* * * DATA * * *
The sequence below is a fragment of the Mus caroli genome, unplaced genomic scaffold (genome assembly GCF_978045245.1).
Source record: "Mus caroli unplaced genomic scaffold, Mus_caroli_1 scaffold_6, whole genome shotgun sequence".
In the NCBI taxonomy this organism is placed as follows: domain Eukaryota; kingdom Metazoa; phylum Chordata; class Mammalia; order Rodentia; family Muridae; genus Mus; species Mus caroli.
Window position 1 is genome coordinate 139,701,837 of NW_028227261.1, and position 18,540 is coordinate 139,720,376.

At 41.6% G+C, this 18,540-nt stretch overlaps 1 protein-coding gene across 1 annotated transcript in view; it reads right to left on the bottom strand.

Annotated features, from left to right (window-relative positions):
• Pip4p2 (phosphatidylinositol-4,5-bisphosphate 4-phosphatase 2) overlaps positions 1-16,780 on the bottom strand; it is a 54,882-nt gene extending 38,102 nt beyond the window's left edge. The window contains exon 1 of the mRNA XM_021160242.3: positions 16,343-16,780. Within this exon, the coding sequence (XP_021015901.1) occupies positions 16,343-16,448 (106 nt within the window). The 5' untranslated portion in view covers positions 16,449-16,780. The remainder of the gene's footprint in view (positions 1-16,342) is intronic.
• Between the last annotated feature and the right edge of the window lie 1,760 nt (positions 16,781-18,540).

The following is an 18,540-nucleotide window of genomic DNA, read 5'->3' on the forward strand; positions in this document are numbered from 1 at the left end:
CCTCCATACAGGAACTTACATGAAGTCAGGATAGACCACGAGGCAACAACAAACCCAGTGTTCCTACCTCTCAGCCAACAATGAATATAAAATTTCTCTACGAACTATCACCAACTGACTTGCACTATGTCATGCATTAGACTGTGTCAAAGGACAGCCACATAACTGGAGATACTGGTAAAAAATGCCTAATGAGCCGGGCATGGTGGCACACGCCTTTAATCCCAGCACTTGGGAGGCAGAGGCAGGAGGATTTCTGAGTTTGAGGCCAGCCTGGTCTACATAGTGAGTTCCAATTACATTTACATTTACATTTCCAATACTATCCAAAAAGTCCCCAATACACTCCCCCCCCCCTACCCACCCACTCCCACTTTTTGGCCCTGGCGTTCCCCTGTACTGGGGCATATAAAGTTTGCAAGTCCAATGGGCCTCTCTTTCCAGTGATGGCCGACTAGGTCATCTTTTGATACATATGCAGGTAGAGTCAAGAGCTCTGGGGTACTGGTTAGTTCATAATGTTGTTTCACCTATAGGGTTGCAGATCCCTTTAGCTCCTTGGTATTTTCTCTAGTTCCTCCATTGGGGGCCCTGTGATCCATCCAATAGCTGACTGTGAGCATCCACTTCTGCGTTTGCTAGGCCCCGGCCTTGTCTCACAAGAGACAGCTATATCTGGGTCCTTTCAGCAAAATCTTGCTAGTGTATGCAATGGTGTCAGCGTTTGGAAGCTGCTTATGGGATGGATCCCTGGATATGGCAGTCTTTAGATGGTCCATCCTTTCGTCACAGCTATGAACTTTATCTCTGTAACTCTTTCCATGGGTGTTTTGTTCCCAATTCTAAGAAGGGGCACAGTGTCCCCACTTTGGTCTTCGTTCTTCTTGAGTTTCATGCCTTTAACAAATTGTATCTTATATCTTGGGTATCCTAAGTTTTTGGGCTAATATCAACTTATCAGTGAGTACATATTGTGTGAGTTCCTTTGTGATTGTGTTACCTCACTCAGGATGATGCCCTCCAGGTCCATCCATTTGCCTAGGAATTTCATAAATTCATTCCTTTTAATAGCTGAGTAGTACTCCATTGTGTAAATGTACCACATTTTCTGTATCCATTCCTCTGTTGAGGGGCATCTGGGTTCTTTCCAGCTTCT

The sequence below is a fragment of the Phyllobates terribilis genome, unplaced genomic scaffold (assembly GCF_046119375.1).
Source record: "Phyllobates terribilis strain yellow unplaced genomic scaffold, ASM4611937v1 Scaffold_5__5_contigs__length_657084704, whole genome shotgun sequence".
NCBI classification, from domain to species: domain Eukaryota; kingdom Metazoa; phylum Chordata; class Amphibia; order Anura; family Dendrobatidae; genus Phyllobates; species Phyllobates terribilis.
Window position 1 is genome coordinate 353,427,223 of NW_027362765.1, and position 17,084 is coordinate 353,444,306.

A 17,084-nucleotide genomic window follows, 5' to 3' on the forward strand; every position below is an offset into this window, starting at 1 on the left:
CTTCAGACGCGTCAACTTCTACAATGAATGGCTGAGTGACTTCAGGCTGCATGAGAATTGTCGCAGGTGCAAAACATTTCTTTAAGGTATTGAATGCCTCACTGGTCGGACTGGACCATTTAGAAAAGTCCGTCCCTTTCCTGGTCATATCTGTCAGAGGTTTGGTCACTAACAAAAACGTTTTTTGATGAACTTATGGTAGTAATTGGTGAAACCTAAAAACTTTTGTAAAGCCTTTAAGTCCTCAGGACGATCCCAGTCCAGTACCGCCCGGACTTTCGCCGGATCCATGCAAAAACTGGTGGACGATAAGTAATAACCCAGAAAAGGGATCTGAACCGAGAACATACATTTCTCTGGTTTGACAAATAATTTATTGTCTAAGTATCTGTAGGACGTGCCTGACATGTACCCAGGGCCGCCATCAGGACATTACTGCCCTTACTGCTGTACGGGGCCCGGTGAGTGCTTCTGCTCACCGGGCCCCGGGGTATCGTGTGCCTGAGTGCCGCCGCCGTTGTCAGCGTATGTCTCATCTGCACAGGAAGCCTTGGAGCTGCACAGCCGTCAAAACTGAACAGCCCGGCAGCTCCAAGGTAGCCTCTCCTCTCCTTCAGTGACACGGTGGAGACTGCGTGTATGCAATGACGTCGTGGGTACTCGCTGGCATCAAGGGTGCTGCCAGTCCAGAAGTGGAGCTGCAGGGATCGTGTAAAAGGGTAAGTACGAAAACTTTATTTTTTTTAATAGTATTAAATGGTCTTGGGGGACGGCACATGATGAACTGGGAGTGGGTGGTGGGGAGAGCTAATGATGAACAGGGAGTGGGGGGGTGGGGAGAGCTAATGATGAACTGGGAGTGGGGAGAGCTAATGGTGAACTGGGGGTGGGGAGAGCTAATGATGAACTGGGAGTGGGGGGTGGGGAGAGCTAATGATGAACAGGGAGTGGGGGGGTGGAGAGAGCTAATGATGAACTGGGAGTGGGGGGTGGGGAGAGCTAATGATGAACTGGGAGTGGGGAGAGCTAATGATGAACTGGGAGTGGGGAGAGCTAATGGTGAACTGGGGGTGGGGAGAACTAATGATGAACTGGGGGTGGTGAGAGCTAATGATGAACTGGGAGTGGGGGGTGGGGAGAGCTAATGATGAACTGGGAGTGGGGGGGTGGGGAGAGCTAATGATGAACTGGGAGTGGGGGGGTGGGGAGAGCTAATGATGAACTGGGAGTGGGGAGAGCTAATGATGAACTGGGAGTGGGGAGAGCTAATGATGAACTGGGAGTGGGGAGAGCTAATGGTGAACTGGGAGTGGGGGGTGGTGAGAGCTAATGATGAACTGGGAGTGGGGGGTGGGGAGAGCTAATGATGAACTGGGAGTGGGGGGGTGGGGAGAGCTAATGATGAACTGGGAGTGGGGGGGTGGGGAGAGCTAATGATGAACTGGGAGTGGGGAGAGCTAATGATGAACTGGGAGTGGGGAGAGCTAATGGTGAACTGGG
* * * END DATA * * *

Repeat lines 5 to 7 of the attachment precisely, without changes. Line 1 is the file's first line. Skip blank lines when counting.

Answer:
At 41.6% G+C, this 18,540-nt stretch overlaps 1 protein-coding gene across 1 annotated transcript in view; it reads right to left on the bottom strand.

Annotated features, from left to right (window-relative positions):
• Pip4p2 (phosphatidylinositol-4,5-bisphosphate 4-phosphatase 2) overlaps positions 1-16,780 on the bottom strand; it is a 54,882-nt gene extending 38,102 nt beyond the window's left edge. The window contains exon 1 of the mRNA XM_021160242.3: positions 16,343-16,780. Within this exon, the coding sequence (XP_021015901.1) occupies positions 16,343-16,448 (106 nt within the window). The 5' untranslated portion in view covers positions 16,449-16,780. The remainder of the gene's footprint in view (positions 1-16,342) is intronic.